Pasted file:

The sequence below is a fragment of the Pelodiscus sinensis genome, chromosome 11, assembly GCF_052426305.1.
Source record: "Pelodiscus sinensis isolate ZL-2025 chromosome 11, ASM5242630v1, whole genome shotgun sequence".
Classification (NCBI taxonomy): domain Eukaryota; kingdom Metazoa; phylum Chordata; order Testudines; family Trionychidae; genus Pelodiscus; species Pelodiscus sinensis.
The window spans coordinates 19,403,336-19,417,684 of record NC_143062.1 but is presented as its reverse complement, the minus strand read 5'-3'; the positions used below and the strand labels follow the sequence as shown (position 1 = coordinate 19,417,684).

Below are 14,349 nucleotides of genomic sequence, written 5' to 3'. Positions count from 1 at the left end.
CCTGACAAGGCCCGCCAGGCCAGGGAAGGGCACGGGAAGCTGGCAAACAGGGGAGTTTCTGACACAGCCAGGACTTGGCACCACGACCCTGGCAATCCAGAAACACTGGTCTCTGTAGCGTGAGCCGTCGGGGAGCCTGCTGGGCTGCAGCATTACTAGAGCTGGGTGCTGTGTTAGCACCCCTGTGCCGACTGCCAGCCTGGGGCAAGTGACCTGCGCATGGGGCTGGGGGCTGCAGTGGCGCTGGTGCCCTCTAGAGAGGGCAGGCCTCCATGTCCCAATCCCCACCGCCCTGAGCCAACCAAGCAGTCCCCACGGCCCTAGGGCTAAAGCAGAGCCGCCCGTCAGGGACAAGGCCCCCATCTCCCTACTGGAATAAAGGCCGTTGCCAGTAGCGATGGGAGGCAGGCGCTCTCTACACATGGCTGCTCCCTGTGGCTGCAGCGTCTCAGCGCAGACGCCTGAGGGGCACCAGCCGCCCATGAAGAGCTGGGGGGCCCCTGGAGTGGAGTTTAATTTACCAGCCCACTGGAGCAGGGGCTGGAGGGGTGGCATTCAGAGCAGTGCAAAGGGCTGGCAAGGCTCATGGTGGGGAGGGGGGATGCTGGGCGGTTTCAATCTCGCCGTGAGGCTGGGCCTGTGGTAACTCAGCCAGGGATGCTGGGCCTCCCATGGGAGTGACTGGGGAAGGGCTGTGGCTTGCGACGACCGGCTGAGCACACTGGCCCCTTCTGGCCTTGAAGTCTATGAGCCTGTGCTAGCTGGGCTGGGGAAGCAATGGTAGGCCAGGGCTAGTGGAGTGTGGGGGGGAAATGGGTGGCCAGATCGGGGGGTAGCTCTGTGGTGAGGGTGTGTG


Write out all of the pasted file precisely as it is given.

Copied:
The sequence below is a fragment of the Pelodiscus sinensis genome, chromosome 11, assembly GCF_052426305.1.
Source record: "Pelodiscus sinensis isolate ZL-2025 chromosome 11, ASM5242630v1, whole genome shotgun sequence".
Classification (NCBI taxonomy): domain Eukaryota; kingdom Metazoa; phylum Chordata; order Testudines; family Trionychidae; genus Pelodiscus; species Pelodiscus sinensis.
The window spans coordinates 19,403,336-19,417,684 of record NC_143062.1 but is presented as its reverse complement, the minus strand read 5'-3'; the positions used below and the strand labels follow the sequence as shown (position 1 = coordinate 19,417,684).

Below are 14,349 nucleotides of genomic sequence, written 5' to 3'. Positions count from 1 at the left end.
CCTGACAAGGCCCGCCAGGCCAGGGAAGGGCACGGGAAGCTGGCAAACAGGGGAGTTTCTGACACAGCCAGGACTTGGCACCACGACCCTGGCAATCCAGAAACACTGGTCTCTGTAGCGTGAGCCGTCGGGGAGCCTGCTGGGCTGCAGCATTACTAGAGCTGGGTGCTGTGTTAGCACCCCTGTGCCGACTGCCAGCCTGGGGCAAGTGACCTGCGCATGGGGCTGGGGGCTGCAGTGGCGCTGGTGCCCTCTAGAGAGGGCAGGCCTCCATGTCCCAATCCCCACCGCCCTGAGCCAACCAAGCAGTCCCCACGGCCCTAGGGCTAAAGCAGAGCCGCCCGTCAGGGACAAGGCCCCCATCTCCCTACTGGAATAAAGGCCGTTGCCAGTAGCGATGGGAGGCAGGCGCTCTCTACACATGGCTGCTCCCTGTGGCTGCAGCGTCTCAGCGCAGACGCCTGAGGGGCACCAGCCGCCCATGAAGAGCTGGGGGGCCCCTGGAGTGGAGTTTAATTTACCAGCCCACTGGAGCAGGGGCTGGAGGGGTGGCATTCAGAGCAGTGCAAAGGGCTGGCAAGGCTCATGGTGGGGAGGGGGGATGCTGGGCGGTTTCAATCTCGCCGTGAGGCTGGGCCTGTGGTAACTCAGCCAGGGATGCTGGGCCTCCCATGGGAGTGACTGGGGAAGGGCTGTGGCTTGCGACGACCGGCTGAGCACACTGGCCCCTTCTGGCCTTGAAGTCTATGAGCCTGTGCTAGCTGGGCTGGGGAAGCAATGGTAGGCCAGGGCTAGTGGAGTGTGGGGGGGAAATGGGTGGCCAGATCGGGGGGTAGCTCTGTGGTGAGGGTGTGTG